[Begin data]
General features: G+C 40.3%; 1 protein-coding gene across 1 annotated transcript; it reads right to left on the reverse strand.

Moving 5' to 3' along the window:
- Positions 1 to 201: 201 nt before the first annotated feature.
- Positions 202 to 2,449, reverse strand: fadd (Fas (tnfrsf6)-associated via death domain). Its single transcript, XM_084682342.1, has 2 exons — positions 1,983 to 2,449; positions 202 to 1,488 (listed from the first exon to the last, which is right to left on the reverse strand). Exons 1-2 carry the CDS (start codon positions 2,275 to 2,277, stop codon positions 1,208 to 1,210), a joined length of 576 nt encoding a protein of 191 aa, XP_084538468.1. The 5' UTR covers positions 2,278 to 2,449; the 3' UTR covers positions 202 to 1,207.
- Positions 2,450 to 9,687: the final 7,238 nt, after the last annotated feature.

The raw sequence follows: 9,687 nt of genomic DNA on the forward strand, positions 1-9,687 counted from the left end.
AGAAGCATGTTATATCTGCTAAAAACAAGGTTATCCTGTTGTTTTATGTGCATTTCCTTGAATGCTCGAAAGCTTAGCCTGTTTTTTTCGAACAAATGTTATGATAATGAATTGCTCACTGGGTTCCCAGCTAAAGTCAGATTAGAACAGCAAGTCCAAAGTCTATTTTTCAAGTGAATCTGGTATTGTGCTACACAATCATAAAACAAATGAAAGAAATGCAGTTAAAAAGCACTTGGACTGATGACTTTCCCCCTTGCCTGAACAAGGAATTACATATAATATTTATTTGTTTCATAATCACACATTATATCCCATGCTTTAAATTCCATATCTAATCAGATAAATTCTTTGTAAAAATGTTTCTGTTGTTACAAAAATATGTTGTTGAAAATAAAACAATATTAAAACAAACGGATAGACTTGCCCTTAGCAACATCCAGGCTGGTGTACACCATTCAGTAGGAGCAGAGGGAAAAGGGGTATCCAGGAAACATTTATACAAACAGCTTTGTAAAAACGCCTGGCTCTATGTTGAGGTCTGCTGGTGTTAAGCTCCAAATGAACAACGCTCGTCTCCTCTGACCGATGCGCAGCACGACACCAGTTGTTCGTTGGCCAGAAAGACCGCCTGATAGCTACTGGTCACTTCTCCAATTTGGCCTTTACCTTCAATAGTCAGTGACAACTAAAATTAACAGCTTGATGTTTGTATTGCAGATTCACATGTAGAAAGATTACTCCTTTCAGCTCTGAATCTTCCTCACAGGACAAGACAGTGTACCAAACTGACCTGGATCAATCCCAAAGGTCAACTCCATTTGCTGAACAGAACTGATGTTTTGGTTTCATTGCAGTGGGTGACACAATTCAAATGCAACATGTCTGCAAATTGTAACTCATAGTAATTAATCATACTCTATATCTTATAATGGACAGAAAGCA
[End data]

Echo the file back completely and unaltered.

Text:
General features: G+C 40.3%; 1 protein-coding gene across 1 annotated transcript; it reads right to left on the reverse strand.

Moving 5' to 3' along the window:
- Positions 1 to 201: 201 nt before the first annotated feature.
- Positions 202 to 2,449, reverse strand: fadd (Fas (tnfrsf6)-associated via death domain). Its single transcript, XM_084682342.1, has 2 exons — positions 1,983 to 2,449; positions 202 to 1,488 (listed from the first exon to the last, which is right to left on the reverse strand). Exons 1-2 carry the CDS (start codon positions 2,275 to 2,277, stop codon positions 1,208 to 1,210), a joined length of 576 nt encoding a protein of 191 aa, XP_084538468.1. The 5' UTR covers positions 2,278 to 2,449; the 3' UTR covers positions 202 to 1,207.
- Positions 2,450 to 9,687: the final 7,238 nt, after the last annotated feature.

The raw sequence follows: 9,687 nt of genomic DNA on the forward strand, positions 1-9,687 counted from the left end.
AGAAGCATGTTATATCTGCTAAAAACAAGGTTATCCTGTTGTTTTATGTGCATTTCCTTGAATGCTCGAAAGCTTAGCCTGTTTTTTTCGAACAAATGTTATGATAATGAATTGCTCACTGGGTTCCCAGCTAAAGTCAGATTAGAACAGCAAGTCCAAAGTCTATTTTTCAAGTGAATCTGGTATTGTGCTACACAATCATAAAACAAATGAAAGAAATGCAGTTAAAAAGCACTTGGACTGATGACTTTCCCCCTTGCCTGAACAAGGAATTACATATAATATTTATTTGTTTCATAATCACACATTATATCCCATGCTTTAAATTCCATATCTAATCAGATAAATTCTTTGTAAAAATGTTTCTGTTGTTACAAAAATATGTTGTTGAAAATAAAACAATATTAAAACAAACGGATAGACTTGCCCTTAGCAACATCCAGGCTGGTGTACACCATTCAGTAGGAGCAGAGGGAAAAGGGGTATCCAGGAAACATTTATACAAACAGCTTTGTAAAAACGCCTGGCTCTATGTTGAGGTCTGCTGGTGTTAAGCTCCAAATGAACAACGCTCGTCTCCTCTGACCGATGCGCAGCACGACACCAGTTGTTCGTTGGCCAGAAAGACCGCCTGATAGCTACTGGTCACTTCTCCAATTTGGCCTTTACCTTCAATAGTCAGTGACAACTAAAATTAACAGCTTGATGTTTGTATTGCAGATTCACATGTAGAAAGATTACTCCTTTCAGCTCTGAATCTTCCTCACAGGACAAGACAGTGTACCAAACTGACCTGGATCAATCCCAAAGGTCAACTCCATTTGCTGAACAGAACTGATGTTTTGGTTTCATTGCAGTGGGTGACACAATTCAAATGCAACATGTCTGCAAATTGTAACTCATAGTAATTAATCATACTCTATATCTTATAATGGACAGAAAGCA